I have been researching this extensively, and I am stuck. I am writing a Drupal module that uses a class that I have created. This class is a classic Singleton - it only needs to be instantiated once, since it is assembling a bunch of data from a database. Note that my potential Singleton will not update any data in the database - it will just read from existing data. Also, note that processes outside the context of my program may update the data.

I know the take home answer here is 'use Dependency Injection'. However, I can not use Dependency Injection - Drupal uses hooks, and these hooks accept certain parameters. I.e., I can't (to my knowledge) insert a object that way.

I should point out that testing is a concern of mine as well (although testing my module in Drupal has had its own series of challenges). However, I am willing to accept that a Singleton may be the lesser of two evils here.

Here is an example:

function mymod_block_view($var) {
    //$var is required by drupal
    $obj = new Object()

function mymod_block_info() {
    $obj = new Object()

My options right now are to use a global variable (not ideal) or a Singleton (according to my research, also not ideal, but may be my only option). Do I have any other options, besides declaring a new variable object inside each function?

  • 5
    When you say that a Singleton is 'not ideal' according to your research, do you mean that you found that it doesn't actually fit your problem/requirements? Both your description and the words 'classic Singleton' make it seem like you have a legitimate case for a Singleton and have just been warned off too strongly by internet dogma.
    – Snagulus
    Nov 25, 2013 at 16:45
  • Snagulus - I believe I do have a case for a Singleton. However, I am constantly checking for best practices, and there is a lot of negative connotation with Singletons in PHP. I just wanted to do my due diligence and make an informed decision.
    – JRizz
    Nov 25, 2013 at 16:47
  • 1
    @Snagulus Since the singleton accesses external mutable state (a database), a classical singleton is a bad solution. Still it might be the best available solution in this context. Sometimes one has to choose the smallest evil, which might be a singleton here. Nov 25, 2013 at 16:48
  • Ah, I assumed this was data that was essentially considered immutable during the runtime since it was only loaded once at startup, but I see now that wasn't part of the description.
    – Snagulus
    Nov 25, 2013 at 16:52
  • 3
    I think the key part is "This class is a classic Singleton - it only needs to be instantiated once". This is the problem with most people's understanding of singletons. You don't use a singleton when it only needs to be instantiated once, you use a singleton when it MUST only be instantiated once. In all other cases you have a crappier version of a global variable. Nov 25, 2013 at 17:44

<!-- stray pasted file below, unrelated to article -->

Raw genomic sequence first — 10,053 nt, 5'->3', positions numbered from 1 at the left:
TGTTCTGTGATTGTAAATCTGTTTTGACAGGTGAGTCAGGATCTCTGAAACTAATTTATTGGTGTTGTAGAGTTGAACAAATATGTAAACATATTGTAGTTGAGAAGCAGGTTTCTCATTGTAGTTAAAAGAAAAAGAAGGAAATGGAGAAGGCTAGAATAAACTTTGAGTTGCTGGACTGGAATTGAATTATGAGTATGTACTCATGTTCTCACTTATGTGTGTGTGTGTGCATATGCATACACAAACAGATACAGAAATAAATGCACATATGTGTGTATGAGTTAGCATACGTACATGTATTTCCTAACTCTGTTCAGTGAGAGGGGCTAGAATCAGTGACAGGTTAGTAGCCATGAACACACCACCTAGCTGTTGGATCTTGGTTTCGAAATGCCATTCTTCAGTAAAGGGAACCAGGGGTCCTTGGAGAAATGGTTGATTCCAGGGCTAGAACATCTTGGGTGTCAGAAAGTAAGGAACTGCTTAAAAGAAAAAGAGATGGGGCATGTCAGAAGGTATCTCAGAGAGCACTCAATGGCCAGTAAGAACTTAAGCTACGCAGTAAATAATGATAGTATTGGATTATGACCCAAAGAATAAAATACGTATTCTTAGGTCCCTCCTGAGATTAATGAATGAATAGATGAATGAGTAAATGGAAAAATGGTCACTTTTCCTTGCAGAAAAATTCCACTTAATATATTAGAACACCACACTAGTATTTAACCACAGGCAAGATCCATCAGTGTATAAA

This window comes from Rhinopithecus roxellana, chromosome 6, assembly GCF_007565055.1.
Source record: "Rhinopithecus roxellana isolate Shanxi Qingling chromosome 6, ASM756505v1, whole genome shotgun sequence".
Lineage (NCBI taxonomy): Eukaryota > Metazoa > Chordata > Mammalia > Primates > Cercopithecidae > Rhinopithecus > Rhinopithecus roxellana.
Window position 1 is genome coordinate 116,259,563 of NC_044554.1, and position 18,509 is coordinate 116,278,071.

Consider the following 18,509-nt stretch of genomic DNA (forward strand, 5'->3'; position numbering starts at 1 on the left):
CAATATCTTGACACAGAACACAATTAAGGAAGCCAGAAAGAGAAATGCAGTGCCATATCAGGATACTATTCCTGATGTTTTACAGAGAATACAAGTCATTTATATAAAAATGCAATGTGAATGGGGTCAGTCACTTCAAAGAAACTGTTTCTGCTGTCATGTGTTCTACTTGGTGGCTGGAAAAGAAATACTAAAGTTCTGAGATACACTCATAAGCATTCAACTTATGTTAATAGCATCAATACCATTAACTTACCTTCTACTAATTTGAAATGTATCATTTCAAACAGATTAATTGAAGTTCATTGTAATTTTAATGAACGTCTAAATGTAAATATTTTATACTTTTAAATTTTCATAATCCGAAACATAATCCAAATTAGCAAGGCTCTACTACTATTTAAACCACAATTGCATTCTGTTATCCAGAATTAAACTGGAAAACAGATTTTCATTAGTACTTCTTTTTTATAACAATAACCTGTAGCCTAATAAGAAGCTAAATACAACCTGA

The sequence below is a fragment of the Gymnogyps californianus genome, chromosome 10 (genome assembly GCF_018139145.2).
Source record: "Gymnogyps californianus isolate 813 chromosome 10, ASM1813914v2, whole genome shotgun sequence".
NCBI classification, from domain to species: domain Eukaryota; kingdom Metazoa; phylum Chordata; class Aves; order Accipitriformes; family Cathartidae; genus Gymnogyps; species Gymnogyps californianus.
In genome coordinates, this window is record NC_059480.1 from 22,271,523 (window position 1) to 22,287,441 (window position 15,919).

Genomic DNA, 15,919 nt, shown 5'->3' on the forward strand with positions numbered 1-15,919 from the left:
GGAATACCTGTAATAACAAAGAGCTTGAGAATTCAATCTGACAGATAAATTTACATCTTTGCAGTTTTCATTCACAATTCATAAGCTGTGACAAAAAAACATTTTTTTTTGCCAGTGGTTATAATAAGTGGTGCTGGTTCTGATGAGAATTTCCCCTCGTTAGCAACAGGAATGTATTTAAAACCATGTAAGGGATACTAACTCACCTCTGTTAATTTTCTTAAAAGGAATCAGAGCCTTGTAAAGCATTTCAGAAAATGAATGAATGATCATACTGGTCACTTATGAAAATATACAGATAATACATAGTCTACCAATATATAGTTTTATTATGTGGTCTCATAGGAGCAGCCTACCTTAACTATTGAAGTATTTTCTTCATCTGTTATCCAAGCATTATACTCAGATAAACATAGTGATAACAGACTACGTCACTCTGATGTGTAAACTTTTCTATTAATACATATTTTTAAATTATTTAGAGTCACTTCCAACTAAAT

3 Answers 3


You seem to be stuck between a rock and a hard place. Neither a global variable nor a singleton are very "good" practice. The main issue I see is that singletons are not really to be used when you only need to instantiate it once, but instead when you MUST only instantiate them once. For example, you may only need one instance of a scoreboard in a game, but nothing breaks when you have two or three instances (if done well). Writing to a log file across multiple threads might break if writes are not threadsafe (they almost assuredly won't be natively), and so having multiple instances of the file handle could be destructive. This is a better reason for having a singleton.

Since I don't believe you have a real use case for a singleton, I suggest a global variable. That is essentially what a singleton would be anyway, here, but you gain the advantages of being variable. This would make switching between databases mid-execution simpler, for example, and you might even find it easier to test than a singleton.


Use a database for data collection purposes. A kind of production pipeline of data flow. Application level data, user level data, session level data (same page in two tabs). A NoSQL database would do nicely, but a classical database might be more known and faster.


It seems to me that you are trying to Apply the best practices for Java (multi-threaded, long lasting processes etc., general purpose language) to PHP (Single thread, processes initialized on each request, specialized for delivering HTML pages).

There are good reasons to avoid singletons in Java, but I do not see how they apply in the single threaded short life cycle of a php program.

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